This morning I put up a poem-scream about the Virginia Tech shootings -- then deleted it. It was a concrete poem-scream which morphed from "bang" to "ban g" to "ban gu" to "ban gun" to "ban guns". I disabled comments because I didn't want to have a blogospheric debate about ethics, law, the Second Amendment. I certainly didn't want to hear anyone trying to justify the widespread carrying of weapons, nor did I want to be congratulated on my stance against them.
"Ban guns" is, of course, way too simplistic a message. But do you really want subtlety from a scream? It's my scream. And it's as much a scream-at as a scream-with. You're supposed to stand behind a nation when it suffers a misfortune of this magnitude, but here the "misfortune" is so hard-wired into the American system, the American way of life, that you'd be standing behind the problem, taking off your hat in honour of the problem, remaining, for two minutes, silent about the problem while the problem lays a floral wreath at the fresh grave of the problem.
More than ever, today, America feels like an Other. One cannot recommend policy to an Other. One must simply look on in silence, appalled, watching internal contradictions tearing the Other apart, yet knowing that the same dynamic built the Other, and that this dynamic will not be abandoned without the whole identity of the Other being abandoned. The shooter must shoot himself, and only then does the whole nightmare begin to end.
And yet the guns don't die as readily as the people they kill. Metal is tougher than flesh. The guns won't die without political will -- which one doesn't see in the US for the same reasons that one doesn't see Tony Blair condemning bombing, even while he condemns suicide bombing -- and certainly not when guns are a constitutional right.
The deleted entry used the same graphic I'm using here, a graphic which shows to what degree the American nation (and perhaps, by extension, a little less obviously, any nation) is founded on systematic violence. There, visually represented, is the same horror we heard on the cell phone video footage students recorded. The grim exterior of the building, and that seemingly endless banging. Horror beyond all the platitudes. Horror intimately tied to the braying donkey of the Absurd, the pragmatic, the routine, the logistical -- what Hannah Arendt called the banality of evil. A horror that calmly reloads, and that thinks the way you think, with the same words, the same basic concept of what a human is. A horror whose essential similarity to you makes you consider yourself, temporarily, as the Other today.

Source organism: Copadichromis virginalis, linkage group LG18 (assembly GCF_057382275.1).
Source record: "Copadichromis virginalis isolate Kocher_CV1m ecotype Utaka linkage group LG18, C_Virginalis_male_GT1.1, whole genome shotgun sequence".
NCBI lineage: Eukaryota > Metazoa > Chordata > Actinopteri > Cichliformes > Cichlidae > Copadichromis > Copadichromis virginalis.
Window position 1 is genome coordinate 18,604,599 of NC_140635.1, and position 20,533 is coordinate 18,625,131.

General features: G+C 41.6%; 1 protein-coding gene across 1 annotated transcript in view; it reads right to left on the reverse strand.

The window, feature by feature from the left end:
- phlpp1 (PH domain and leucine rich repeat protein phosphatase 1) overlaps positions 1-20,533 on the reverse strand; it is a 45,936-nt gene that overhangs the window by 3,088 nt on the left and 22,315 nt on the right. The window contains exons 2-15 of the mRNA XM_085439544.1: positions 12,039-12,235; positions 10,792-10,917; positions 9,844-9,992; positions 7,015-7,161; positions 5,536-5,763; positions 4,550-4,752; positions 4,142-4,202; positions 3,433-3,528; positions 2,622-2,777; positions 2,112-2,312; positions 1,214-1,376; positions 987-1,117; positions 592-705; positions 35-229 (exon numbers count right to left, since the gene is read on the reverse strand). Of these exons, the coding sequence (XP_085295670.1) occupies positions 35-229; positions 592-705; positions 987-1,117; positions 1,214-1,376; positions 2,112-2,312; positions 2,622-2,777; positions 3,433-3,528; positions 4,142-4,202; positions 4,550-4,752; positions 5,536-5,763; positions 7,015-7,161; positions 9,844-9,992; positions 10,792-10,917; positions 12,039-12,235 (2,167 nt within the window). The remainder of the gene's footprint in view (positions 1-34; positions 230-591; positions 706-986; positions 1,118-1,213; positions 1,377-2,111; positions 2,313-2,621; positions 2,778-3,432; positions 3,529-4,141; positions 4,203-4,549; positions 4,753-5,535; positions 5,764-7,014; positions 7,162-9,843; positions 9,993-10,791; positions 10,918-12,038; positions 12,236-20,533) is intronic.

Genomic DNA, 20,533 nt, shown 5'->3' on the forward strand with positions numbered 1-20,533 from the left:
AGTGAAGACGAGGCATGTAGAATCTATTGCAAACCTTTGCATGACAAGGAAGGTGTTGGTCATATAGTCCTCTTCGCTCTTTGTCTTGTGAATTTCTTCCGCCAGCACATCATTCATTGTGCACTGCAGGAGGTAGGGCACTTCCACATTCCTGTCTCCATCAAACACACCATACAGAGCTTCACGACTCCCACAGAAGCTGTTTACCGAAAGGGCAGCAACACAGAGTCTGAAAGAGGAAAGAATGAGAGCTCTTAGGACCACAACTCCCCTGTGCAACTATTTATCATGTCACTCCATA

Bulletin boards and blogs were quick to link to the LiveJournal
of Wayne Chiang, a student at Virginia Tech, a gun enthusiast who'd recently split up with his girlfriend and seemed like too perfect a match not to be the killer. That he turned out, in fact, to be just another gun-loving student is cold comfort; his journal makes very clear how much guns have become an aesthetic
in the US, a vision of beauty and social power, the way food is in Japan. It's because it's systematic -- a way of seeing, a habitus
-- that this lightning will indeed strike twice. And then twice again.
Although it may not seem connected at first glance, this links up, for me, with another story in the press at the moment, Bryan Ferry's comments in the Welt am Sonntag newspaper about his admiration for Nazi iconography. "My God, the Nazis knew how to put themselves in the limelight and present themselves," Ferry enthused, after admitting to the reporter that he calls his recording studio the Fuhrerbunker. "I'm talking about Leni Riefenstahl's movies and Albert Speer's buildings and the mass parades and the flags - just amazing. Really beautiful."
Ferry later apologized profusely
I feel very contradictory things about this. It's become a commonplace to praise Leni Riefenstahl's "Triumph of the Will" or the cut of Nazi uniforms, while qualifying that -- naturally -- with condemnations of Hitler and the Holocaust. I personally don't like Nazi iconography at all, but I've certainly crossed swords with Marxy over the appearance of swastikas in fashion outfits in Harajuku. And I think I disagree with Steve Heller's conclusion that the swastika is a symbol beyond redemption